Auburn, Alabama—When looking to add color and variety to your spring garden, planning ahead during the fall months is the best way to go. Azaleas and rhododendrons are perfect flowers to harvest and plant during the fall months that provide you with beautiful blooms when springtime comes.
You might be wondering, “What is the difference between azaleas and rhododendrons?” If you read the scientific name of azalea, you’ll see the genus is, Rhododendron. That’s because an azalea is a common name for plants in the Rhododendron genus. Under the plants commonly called azalea, there are some deciduous and evergreen azaleas, but there are some plants in the rhododendron genus that are referred to by the common name, rhododendron.
Mallory Kelley, a regional agent in Home Grounds, Garden and Home Pests with the Alabama Cooperative Extension System, described the difference between the two plants. “When in doubt you should call all them different types rhododendrons,” Kelley said. “In recent years ‘rhododendron’ has become a common name for those plants in the genus, Rhododendron that have large, leathery, evergreen leaves. The leaves on azalea plants tend to be smaller and as stated previously, can be evergreen or deciduous. Also, in general, azalea flowers have five stamens, while the rhododendron flowers have 10 stamens.”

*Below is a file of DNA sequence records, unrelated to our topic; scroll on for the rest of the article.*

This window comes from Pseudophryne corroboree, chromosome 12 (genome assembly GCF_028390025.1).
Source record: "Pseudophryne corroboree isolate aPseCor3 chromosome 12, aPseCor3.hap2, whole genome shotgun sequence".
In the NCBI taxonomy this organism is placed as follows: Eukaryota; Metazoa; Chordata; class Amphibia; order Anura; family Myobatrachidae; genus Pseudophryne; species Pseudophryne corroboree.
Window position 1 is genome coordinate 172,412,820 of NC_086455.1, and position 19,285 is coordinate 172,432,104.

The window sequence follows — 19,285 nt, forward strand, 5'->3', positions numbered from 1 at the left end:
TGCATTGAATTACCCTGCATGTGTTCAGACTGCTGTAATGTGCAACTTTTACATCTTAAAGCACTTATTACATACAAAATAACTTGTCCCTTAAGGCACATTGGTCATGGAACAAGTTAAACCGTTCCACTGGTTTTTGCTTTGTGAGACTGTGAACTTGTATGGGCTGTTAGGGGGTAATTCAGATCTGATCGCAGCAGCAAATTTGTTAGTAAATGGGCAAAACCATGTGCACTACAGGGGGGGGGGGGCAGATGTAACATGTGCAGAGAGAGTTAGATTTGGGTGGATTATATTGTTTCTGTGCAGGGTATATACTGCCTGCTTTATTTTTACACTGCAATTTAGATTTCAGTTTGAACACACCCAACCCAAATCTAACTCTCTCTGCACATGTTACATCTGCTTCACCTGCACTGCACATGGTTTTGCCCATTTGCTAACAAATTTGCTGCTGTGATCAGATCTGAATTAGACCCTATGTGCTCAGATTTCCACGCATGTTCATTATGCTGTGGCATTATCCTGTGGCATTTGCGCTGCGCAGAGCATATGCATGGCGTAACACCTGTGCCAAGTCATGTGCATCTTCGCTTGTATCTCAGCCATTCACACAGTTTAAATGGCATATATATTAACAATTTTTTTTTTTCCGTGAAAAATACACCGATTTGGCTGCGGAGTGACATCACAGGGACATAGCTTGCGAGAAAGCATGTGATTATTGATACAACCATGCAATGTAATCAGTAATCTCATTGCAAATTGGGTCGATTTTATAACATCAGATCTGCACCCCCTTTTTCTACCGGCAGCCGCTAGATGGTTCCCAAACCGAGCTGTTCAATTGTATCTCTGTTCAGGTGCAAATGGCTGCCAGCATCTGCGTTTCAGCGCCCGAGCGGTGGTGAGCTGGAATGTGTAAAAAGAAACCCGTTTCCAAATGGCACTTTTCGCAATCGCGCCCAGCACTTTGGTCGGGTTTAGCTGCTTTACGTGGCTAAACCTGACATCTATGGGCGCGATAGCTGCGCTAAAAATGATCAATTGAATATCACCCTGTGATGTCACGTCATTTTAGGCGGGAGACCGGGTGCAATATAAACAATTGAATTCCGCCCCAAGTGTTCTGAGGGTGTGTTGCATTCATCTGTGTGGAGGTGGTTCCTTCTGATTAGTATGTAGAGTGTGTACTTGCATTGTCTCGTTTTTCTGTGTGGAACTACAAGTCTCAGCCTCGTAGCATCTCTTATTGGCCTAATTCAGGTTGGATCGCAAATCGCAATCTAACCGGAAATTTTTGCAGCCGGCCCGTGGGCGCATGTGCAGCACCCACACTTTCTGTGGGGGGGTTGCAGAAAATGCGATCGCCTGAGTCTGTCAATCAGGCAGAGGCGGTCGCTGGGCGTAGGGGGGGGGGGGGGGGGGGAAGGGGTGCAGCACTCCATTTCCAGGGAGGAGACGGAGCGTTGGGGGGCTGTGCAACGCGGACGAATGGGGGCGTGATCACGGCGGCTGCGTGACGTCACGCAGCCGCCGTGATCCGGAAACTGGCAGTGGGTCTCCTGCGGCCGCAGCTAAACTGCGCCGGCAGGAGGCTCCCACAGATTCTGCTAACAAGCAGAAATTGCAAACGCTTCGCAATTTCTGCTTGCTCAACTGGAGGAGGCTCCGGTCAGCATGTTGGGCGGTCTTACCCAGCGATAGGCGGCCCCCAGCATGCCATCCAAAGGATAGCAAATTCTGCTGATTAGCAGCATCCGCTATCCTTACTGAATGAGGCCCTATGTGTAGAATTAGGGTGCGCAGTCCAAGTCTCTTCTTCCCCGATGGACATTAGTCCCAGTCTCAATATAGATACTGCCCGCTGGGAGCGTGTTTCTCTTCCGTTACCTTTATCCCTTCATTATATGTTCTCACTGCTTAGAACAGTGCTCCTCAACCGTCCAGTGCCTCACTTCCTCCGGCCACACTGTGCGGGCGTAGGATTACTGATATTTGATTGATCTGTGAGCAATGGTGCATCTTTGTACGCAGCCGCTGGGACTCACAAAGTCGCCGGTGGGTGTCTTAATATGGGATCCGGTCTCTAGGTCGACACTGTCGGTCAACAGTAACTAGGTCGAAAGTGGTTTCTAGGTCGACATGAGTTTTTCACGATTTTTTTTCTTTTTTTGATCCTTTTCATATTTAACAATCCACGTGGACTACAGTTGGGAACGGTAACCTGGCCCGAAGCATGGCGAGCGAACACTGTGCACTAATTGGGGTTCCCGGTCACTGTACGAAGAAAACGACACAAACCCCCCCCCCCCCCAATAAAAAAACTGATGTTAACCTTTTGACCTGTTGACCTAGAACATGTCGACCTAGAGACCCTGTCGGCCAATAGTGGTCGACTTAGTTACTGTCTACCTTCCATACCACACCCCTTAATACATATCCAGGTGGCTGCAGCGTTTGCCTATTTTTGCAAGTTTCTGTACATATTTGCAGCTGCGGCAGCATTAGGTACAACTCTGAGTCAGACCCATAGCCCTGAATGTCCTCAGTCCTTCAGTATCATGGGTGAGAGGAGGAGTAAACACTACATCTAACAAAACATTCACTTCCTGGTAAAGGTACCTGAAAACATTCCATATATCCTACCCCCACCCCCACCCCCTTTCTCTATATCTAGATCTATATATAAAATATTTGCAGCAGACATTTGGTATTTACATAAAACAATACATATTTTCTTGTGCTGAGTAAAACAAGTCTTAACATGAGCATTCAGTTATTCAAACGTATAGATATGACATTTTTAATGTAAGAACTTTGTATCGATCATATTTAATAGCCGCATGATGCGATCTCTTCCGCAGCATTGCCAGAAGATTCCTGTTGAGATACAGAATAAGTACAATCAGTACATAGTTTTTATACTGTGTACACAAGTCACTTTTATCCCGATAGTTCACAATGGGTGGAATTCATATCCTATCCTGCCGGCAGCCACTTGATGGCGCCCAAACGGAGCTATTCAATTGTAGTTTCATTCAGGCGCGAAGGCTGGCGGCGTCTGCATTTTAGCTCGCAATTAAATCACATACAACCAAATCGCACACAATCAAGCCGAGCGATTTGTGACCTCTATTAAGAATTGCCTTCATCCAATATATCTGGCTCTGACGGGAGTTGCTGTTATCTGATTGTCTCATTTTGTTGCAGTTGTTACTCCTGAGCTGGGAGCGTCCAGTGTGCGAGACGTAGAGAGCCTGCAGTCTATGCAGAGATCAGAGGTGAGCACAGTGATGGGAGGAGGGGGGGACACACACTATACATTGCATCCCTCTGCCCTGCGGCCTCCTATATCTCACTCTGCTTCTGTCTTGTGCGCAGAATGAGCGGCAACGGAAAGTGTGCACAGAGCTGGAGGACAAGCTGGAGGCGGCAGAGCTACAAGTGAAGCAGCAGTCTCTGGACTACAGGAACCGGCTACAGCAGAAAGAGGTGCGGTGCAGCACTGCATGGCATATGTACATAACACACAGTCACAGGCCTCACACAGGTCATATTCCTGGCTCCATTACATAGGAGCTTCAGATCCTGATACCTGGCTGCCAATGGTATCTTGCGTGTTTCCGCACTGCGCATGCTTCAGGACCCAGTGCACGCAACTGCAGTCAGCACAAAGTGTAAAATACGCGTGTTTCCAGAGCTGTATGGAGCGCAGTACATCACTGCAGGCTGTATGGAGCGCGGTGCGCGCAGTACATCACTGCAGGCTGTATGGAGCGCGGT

Kelley suggested that fall is the best time of year to plant azaleas and rhododendrons so the root system can develop while the temperatures are cooler and there is plenty of rain. “October through December is best!” Kelley said.
In Alabama, we have Native Azaleas that are native to our area of the United States. “Most all azaleas like a humid and mild climate,” Kelley explained. “The plants best perform in an ideal acid soil pH of 5-6.”
When looking for a variety of azaleas and rhododendrons, it is best to choose the more popular selections that are grown in your state. It is important to research the cold hardiness in your area when selecting azaleas to plant. Cold hardiness zones are based on the average winter temperature of a region of the United States. For example, the Alabama Azalea is one that is grown and prosperous all over the state. It has a lemony-spice fragrance.
To keep your azaleas and rhododendrons coming back each spring, Kelley said, “It is best to always prune right after they bloom so you do not risk cutting off the buds that are set for flowers.”
Follow these few suggestions in preparing your spring garden, and you will have a beautiful bloom of azaleas and rhododendrons.